The question is who, exactly, will bear responsibility for its having happened this way.
Outcomes and Know-How: Why Be Involved in Russian Politics Today?
The verdict in our case, the closure of independent media, and all the hypocrisy around events in eastern Ukraine point to the fact the Kremlin has adopted a policy of self-preservation. This entire authoritarian system has begun to rot, but there are things allowing it to remain afloat. That is why it has to nurture the oligarchic elite, cops, and FSB officers.
This year has shown that banking on a majority consolidated at Ukraine’s expense, and shutting out the 20 per cent who are dissatisfied with current policies, is impossible without the loss of economic prosperity. Everyone has now been talking about restructuring our country’s resource-based economy. But why was this impossible to do over the past 15 years?
You cannot constantly tighten the screws without the public welfare’s deteriorating. I have no illusions about violent revolution: however many people take to the streets and whatever it is they might oppose, there will always be more people from the security forces. So people have two ways of making an impact now: the first is going out and voicing their concerns, while is the second is quiet sabotage – leaving the country, not investing in anything. I know there are many people in business who are leaving because they cannot breathe here. The authorities can, of course, use the same scheme as they did on Bolotnaya Square, but that will trigger another outflow of people and capital; even more money will be taken out of the country. There will be fewer and fewer resources, but the salaries of the cops will still have to be paid. This, in turn, will lead to a split within the elite.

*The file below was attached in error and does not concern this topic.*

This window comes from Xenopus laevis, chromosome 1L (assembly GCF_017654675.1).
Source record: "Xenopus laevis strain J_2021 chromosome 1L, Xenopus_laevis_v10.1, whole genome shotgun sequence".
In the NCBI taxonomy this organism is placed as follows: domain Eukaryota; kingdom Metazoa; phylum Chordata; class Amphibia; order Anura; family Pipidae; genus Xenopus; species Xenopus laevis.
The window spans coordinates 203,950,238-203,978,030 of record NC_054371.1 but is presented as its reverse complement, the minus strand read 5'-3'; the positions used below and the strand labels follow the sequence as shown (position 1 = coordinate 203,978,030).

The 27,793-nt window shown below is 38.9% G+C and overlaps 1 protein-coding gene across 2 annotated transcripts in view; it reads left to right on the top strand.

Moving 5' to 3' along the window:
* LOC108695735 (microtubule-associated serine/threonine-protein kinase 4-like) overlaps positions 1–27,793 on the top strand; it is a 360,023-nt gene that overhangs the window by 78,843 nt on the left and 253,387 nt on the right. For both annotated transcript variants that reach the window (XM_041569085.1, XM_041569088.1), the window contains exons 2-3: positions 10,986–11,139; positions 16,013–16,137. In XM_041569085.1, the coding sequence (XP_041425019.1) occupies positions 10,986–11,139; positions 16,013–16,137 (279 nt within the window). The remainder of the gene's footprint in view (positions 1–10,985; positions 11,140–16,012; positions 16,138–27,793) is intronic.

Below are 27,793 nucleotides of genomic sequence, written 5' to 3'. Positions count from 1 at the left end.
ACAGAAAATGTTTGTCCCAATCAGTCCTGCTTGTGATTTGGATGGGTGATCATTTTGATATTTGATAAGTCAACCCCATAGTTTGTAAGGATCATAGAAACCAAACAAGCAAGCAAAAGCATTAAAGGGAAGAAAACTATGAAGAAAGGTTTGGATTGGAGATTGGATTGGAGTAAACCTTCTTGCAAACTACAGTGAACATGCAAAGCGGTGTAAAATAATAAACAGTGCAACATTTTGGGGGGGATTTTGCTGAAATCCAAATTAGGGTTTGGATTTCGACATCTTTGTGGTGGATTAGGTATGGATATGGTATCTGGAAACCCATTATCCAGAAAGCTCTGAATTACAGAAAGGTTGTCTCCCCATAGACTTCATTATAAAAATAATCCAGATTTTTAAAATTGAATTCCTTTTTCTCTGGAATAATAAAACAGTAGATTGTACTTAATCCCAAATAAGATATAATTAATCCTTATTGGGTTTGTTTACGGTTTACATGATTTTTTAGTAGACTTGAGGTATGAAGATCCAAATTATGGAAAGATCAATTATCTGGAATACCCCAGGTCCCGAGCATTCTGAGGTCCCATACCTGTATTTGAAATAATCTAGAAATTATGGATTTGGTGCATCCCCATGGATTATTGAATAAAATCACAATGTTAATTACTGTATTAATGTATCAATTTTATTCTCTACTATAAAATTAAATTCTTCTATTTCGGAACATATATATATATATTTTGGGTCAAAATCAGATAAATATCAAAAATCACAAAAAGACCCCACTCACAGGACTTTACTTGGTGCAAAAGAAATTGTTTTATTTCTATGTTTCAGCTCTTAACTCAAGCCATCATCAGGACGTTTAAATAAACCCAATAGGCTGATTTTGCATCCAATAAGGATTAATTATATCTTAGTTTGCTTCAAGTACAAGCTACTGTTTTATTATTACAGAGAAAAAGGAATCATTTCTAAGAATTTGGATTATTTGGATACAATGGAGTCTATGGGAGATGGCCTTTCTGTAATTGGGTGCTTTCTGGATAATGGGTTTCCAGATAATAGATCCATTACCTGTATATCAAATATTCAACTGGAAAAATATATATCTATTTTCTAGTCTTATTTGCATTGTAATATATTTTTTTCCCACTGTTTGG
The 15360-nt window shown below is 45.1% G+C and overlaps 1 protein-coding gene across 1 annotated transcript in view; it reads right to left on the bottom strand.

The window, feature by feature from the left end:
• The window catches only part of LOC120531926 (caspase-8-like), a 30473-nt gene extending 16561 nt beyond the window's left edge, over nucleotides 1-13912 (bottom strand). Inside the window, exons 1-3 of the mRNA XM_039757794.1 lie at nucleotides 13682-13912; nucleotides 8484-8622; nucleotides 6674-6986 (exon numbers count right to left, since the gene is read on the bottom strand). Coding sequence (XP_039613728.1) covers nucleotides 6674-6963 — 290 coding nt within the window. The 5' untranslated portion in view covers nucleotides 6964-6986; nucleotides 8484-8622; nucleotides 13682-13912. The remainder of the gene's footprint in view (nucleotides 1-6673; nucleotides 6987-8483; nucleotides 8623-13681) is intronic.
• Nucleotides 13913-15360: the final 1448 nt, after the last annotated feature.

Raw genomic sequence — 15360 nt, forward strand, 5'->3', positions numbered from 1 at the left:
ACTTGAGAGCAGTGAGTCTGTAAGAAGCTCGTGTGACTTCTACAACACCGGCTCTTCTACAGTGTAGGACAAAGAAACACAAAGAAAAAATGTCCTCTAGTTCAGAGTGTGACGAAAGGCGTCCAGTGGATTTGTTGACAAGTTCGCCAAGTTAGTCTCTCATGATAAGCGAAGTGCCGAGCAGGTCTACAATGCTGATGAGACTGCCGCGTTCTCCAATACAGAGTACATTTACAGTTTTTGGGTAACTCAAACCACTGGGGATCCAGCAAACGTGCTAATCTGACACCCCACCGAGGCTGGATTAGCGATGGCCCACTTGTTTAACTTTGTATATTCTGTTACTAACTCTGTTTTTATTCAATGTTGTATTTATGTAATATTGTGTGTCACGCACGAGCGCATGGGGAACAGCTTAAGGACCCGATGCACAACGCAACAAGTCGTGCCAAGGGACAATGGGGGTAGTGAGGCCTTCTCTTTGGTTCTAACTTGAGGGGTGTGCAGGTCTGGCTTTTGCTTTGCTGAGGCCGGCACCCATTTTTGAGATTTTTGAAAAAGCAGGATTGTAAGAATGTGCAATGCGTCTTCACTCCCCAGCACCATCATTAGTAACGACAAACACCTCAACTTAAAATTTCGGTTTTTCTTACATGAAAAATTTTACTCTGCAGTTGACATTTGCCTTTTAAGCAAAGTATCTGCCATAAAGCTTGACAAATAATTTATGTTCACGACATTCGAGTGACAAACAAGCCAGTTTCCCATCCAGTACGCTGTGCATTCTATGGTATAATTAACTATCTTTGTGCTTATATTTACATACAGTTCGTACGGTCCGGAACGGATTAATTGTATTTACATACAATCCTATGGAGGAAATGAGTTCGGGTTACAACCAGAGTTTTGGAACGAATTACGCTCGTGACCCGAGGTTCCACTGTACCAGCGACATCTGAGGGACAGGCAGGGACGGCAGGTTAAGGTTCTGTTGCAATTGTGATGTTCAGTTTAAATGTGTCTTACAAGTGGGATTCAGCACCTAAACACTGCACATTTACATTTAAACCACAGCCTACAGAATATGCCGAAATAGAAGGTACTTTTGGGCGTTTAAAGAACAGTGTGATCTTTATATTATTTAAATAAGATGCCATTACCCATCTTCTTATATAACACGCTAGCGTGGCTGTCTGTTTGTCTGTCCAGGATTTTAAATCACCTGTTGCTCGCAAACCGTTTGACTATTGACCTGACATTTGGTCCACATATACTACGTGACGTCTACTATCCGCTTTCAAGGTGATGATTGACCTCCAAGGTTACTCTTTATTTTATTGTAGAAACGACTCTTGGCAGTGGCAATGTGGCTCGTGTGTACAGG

The current power structure is similar, in some sense, to the structure of BORN: it is just as completely opaque. Because of this, complete morons can be wind up at any point in the decision-making chain.
My sense is that the authorities will soon be forced to liberalise, to back off a bit. There will be breaks for businesses. For some, this will be enough to continue developing them. We will return to the old, slow path of growth. Maybe in some ways this is better than this crackdown and gradual slide into hell. They might stop dispersing opposition rallies or not jail Alexei Navalny, for example. The regime has many ways of avoiding a deplorable sequence of events.
Ukraine has shown that this pro-government crowd, who occupy niche positions, can just up and disappear one fine day. A year ago, no one knew that there would be tours of Yanukovych’s residence. When this happens, the old system has to be replaced with something.